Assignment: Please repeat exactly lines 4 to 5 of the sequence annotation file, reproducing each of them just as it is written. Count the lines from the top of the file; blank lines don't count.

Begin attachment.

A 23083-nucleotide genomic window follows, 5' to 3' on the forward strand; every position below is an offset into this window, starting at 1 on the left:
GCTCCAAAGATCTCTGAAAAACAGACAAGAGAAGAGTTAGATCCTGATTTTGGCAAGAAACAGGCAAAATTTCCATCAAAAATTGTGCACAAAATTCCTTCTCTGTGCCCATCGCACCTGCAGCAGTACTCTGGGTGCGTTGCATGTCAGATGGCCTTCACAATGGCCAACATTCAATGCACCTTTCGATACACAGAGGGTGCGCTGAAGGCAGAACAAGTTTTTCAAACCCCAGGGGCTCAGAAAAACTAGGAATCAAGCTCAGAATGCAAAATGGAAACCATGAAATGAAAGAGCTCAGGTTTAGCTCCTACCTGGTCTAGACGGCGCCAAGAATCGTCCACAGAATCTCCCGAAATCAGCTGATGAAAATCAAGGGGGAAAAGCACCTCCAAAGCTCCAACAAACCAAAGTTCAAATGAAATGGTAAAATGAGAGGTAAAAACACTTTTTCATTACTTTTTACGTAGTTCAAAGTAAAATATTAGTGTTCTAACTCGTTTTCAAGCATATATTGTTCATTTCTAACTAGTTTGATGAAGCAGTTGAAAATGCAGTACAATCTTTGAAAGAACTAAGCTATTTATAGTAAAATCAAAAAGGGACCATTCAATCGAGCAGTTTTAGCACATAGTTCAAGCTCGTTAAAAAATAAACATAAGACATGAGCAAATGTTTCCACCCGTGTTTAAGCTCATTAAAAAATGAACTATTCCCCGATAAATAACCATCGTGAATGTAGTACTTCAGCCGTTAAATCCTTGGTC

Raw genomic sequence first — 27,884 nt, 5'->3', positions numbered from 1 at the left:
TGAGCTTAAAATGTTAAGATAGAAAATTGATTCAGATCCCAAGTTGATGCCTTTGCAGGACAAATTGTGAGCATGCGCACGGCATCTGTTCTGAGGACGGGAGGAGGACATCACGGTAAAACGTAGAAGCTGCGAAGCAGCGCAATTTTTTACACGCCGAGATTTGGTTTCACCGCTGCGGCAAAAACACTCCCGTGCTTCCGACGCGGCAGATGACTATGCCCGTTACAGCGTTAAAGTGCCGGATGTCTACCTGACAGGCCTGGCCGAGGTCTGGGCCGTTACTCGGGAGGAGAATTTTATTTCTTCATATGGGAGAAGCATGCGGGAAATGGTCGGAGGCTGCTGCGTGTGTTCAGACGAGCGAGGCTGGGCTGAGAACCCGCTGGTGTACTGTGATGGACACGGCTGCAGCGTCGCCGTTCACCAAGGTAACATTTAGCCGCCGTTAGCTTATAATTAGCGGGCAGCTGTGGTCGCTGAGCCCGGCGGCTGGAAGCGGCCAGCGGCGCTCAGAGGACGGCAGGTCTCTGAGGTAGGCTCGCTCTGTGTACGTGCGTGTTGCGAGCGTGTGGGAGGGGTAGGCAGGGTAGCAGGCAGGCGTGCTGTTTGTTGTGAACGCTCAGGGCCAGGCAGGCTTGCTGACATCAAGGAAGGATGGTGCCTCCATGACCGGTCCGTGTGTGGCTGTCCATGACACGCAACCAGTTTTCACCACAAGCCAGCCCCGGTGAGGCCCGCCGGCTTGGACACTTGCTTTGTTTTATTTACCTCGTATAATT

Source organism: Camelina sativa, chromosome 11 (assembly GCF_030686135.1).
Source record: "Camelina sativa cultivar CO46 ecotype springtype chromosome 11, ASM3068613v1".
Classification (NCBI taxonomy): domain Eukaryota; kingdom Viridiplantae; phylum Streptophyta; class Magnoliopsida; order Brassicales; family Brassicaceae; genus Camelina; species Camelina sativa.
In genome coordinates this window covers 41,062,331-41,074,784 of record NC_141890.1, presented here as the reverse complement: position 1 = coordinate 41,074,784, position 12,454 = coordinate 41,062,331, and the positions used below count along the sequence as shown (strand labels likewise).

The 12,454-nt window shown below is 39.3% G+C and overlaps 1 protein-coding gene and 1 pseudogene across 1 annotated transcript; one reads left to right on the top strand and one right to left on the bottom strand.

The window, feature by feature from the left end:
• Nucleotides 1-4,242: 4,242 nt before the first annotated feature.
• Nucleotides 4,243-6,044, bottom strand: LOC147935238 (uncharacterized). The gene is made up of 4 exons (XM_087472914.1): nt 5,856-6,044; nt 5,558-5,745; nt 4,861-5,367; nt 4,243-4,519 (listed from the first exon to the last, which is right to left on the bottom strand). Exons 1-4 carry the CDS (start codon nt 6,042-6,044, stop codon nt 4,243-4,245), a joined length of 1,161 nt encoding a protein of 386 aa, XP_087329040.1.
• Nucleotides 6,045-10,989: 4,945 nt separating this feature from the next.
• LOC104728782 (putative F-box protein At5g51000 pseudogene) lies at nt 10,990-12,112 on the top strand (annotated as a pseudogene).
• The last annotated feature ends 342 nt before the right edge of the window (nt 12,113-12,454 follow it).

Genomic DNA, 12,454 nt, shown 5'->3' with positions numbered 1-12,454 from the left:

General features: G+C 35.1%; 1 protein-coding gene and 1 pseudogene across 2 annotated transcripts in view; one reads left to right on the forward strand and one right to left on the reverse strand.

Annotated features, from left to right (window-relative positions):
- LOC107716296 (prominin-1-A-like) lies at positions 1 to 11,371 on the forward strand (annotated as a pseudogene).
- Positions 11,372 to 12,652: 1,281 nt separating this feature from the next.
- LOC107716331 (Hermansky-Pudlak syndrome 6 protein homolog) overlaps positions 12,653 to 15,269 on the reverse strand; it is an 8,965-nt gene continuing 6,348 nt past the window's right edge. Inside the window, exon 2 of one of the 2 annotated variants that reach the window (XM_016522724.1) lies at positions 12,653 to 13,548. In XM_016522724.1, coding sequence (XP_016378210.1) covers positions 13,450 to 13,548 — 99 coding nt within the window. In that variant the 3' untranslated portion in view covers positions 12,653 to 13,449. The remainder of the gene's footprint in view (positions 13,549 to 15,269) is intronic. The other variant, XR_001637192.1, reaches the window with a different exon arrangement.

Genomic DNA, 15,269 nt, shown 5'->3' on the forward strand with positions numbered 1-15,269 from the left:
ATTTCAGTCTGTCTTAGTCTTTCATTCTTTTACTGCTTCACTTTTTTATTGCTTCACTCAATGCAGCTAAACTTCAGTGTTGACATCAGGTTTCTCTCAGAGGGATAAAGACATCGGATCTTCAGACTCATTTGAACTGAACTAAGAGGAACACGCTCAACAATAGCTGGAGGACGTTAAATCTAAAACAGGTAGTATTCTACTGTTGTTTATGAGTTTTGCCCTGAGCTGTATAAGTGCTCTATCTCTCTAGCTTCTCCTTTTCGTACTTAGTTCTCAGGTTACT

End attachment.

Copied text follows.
TGAGCTTAAAATGTTAAGATAGAAAATTGATTCAGATCCCAAGTTGATGCCTTTGCAGGACAAATTGTGAGCATGCGCACGGCATCTGTTCTGAGGACGGGAGGAGGACATCACGGTAAAACGTAGAAGCTGCGAAGCAGCGCAATTTTTTACACGCCGAGATTTGGTTTCACCGCTGCGGCAAAAACACTCCCGTGCTTCCGACGCGGCAGATGACTATGCCCGTTACAGCGTTAAAGTGCCGGATGTCTACCTGACAGGCCTGGCCGAGGTCTGGGCCGTTACTCGGGAGGAGAATTTTATTTCTTCATATGGGAGAAGCATGCGGGAAATGGTCGGAGGCTGCTGCGTGTGTTCAGACGAGCGAGGCTGGGCTGAGAACCCGCTGGTGTACTGTGATGGACACGGCTGCAGCGTCGCCGTTCACCAAGGTAACATTTAGCCGCCGTTAGCTTATAATTAGCGGGCAGCTGTGGTCGCTGAGCCCGGCGGCTGGAAGCGGCCAGCGGCGCTCAGAGGACGGCAGGTCTCTGAGGTAGGCTCGCTCTGTGTACGTGCGTGTTGCGAGCGTGTGGGAGGGGTAGGCAGGGTAGCAGGCAGGCGTGCTGTTTGTTGTGAACGCTCAGGGCCAGGCAGGCTTGCTGACATCAAGGAAGGATGGTGCCTCCATGACCGGTCCGTGTGTGGCTGTCCATGACACGCAACCAGTTTTCACCACAAGCCAGCCCCGGTGAGGCCCGCCGGCTTGGACACTTGCTTTGTTTTATTTACCTCGTATAATT

Source organism: Camelina sativa, chromosome 11 (assembly GCF_030686135.1).